Parody of Parodies: “Weird Al” Was Billboard’s #1?!

Weird Al | Flickr User Matthew Glover | Flickr Creative Commons

Weird Al | Flickr User Matthew Glover | Flickr Creative Commons

Parody is everywhere, whether Miranda Sings’s “Starships”, The Flight of the Conchords’s hilarious “Inner City Pressure”, a “Gangnam Style” Star Wars GIF, Lonely Island’s industry parody “I’m on a Boat” or The Republic of Korea Air Force (ROKAF)’s brilliant 2012 “Les Miserables”.  Whether professionally-produced or pathetically amateur, if you do parody well, look no further for your ticket to Youtube stardom.

And sometimes, even further.

In case you haven’t seen, after a three decades of albums, tours, and witty parody, “Weird Al” Yankovic scored #1 on Billboard’s album charts this week with his latest album, “Mandatory Fun.” How’d I find out? Great question. The New York Times. What? “Weird Al” in the NYT? This is big.

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If you’re anywhere near my age, hitting your middle school stride in the late ‘90’s, then “Weird Al” was in the pop-culture water – like it or not – a “guilty pleasure” before we really knew what that meant. It was the “beats” we really liked with no Parental Advisory, with insensitive but brilliantly-crafted lyrics – if you could tolerate being ridiculed for admitting your listenership, “Weird Al” was perfect: Quintessential middle school. ‘Twas a race to proverbial nerd-dom to memorize both sets of lyrics – the radio version and the “Weird Al” version. Here’s the one I remember:

 

Maybe from earlier days, we could look back to:

 


VICE news just did an interview with “Weird Al” on the crest of his success, where they talked about his newest hits, his forthcoming cameo as Hitler on Drunk History and latest as Sir Isaac Newton rap battling Bill Nye, and “how he conquered the Internet.” Oh!

But here’s what I’m interested in – What’s up with parody?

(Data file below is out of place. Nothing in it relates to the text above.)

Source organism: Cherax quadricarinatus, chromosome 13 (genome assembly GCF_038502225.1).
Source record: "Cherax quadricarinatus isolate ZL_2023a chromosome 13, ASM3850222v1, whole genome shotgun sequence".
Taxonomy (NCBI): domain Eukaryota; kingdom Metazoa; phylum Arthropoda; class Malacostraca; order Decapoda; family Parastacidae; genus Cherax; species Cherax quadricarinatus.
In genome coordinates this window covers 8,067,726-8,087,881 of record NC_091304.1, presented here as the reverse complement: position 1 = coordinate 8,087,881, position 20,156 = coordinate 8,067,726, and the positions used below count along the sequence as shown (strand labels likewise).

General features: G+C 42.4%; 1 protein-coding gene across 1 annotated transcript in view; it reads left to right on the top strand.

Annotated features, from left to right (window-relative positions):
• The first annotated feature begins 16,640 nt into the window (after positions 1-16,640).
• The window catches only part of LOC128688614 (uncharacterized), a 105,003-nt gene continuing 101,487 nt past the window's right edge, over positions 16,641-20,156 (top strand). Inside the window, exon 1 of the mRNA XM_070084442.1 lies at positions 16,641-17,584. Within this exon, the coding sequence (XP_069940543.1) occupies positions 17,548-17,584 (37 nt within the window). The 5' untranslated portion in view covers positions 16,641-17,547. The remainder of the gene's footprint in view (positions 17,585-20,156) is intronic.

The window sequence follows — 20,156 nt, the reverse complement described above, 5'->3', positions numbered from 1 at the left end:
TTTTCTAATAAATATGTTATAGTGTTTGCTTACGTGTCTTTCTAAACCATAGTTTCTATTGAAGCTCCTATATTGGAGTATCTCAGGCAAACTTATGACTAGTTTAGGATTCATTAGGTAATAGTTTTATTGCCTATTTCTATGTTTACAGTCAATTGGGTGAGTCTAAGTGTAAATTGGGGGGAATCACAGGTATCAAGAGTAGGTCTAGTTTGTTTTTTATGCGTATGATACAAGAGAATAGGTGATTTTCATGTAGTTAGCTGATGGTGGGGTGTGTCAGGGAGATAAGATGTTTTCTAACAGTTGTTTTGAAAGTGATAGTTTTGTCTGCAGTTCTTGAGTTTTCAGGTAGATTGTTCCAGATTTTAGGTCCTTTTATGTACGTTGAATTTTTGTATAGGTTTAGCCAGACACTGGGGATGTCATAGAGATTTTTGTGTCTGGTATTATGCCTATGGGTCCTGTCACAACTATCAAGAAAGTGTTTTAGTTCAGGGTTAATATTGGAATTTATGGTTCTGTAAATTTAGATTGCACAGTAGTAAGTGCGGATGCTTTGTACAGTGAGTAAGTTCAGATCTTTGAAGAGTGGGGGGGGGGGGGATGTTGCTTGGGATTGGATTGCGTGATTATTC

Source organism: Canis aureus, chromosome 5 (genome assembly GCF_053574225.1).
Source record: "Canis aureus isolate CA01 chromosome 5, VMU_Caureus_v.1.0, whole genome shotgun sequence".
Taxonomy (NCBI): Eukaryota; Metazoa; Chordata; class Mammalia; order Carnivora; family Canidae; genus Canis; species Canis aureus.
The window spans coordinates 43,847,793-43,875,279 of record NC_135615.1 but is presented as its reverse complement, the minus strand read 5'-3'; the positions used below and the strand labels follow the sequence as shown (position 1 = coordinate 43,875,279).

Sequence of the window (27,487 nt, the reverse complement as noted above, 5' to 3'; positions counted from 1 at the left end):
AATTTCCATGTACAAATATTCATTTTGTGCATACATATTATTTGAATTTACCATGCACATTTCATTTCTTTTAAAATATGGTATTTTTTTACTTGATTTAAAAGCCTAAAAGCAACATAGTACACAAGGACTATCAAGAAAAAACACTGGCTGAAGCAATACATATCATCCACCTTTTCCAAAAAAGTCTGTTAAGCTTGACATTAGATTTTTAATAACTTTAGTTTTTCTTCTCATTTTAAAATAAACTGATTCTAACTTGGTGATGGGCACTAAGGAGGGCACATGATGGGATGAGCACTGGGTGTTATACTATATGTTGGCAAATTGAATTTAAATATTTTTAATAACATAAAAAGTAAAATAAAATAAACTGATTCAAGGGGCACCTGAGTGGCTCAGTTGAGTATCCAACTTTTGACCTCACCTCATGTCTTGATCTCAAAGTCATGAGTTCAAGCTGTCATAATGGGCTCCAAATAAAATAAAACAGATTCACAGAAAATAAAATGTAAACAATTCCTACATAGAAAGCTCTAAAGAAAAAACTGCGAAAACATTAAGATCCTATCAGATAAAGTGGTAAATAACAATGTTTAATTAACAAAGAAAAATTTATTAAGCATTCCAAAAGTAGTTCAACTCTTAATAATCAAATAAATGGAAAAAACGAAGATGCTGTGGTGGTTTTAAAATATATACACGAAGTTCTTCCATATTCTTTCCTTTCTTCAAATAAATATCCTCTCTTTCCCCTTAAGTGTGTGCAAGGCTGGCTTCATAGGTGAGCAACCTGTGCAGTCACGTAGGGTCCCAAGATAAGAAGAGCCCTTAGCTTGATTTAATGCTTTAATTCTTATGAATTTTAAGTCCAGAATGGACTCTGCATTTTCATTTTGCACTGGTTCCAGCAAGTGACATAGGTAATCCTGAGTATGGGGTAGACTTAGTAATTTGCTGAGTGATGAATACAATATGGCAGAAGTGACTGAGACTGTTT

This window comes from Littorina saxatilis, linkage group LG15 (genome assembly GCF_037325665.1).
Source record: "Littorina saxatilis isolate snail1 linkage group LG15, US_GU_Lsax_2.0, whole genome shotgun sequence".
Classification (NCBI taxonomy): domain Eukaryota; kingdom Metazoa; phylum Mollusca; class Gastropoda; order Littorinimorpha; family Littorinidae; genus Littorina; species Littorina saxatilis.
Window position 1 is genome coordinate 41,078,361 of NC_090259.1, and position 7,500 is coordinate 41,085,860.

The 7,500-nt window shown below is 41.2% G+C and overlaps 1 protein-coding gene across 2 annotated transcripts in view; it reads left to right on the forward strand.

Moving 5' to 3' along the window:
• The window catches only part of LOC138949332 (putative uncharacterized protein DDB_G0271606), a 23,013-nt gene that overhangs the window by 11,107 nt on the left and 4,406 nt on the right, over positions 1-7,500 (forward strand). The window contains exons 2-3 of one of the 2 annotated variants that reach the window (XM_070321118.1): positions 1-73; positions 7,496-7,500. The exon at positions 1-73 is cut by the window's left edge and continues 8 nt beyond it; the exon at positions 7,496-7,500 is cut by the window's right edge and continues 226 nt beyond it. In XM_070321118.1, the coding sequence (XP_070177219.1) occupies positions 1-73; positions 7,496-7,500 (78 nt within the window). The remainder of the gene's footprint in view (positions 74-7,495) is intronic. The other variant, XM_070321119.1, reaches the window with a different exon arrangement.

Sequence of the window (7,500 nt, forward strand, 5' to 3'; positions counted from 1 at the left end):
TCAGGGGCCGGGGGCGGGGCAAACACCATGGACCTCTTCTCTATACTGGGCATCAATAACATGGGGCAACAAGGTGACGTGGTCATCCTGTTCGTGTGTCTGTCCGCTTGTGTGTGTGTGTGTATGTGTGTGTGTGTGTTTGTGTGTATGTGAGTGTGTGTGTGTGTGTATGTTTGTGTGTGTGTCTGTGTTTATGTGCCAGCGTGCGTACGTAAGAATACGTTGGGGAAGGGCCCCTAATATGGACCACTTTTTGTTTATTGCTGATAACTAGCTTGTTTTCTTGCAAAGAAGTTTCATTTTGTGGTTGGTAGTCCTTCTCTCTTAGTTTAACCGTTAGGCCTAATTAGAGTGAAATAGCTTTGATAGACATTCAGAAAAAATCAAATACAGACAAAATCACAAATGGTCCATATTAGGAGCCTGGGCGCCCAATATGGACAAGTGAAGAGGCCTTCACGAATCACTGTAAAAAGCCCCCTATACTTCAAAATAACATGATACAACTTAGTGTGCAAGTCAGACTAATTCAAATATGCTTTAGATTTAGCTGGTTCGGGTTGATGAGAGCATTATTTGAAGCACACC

“Parody is, almost by nature, disposable,” Yankovic says… And yet, people like it so much. Especially if you hear it at a certain point in your life, and then hear it like a decade later, there’s nostalgia attached to it.

…My main goal is to get people to laugh and to lighten up a little bit and have fun.”

Mission accomplished, “Weird Al.” Points awarded. Thank you, indeed, for lightening the heavy middle-school times. Done and done. This #1 – I guess you deserve it. But now, do you have to parody yourself?

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Maybe this is the nostalgia talking or my unswerving devotion to the underdog, but this isn’t doing it for me.

Is that really it? Is ‘parody’ just another disposable entertainment, a paper napkin used once and thrown away, a 10-million-view cruise ship sailed once and then completely forgotten? Is parody nothing more than a comic relief, a profitable and self-effacing critique of a profit-driven industry that takes itself too seriously? Is that really it?

I’m fumbling around, hunting for something more, some depth, some sociological and anthropological genius, insight without equal into the human condition weaving existential hungers with utilitarian laughter-  but in the meantime, have you seen this??? It’s hilarious.

 

 

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Cover Image: Weird Al (6 of 13), by Flickr User Michael O’Brien, Flickr Creative Commons, available here.

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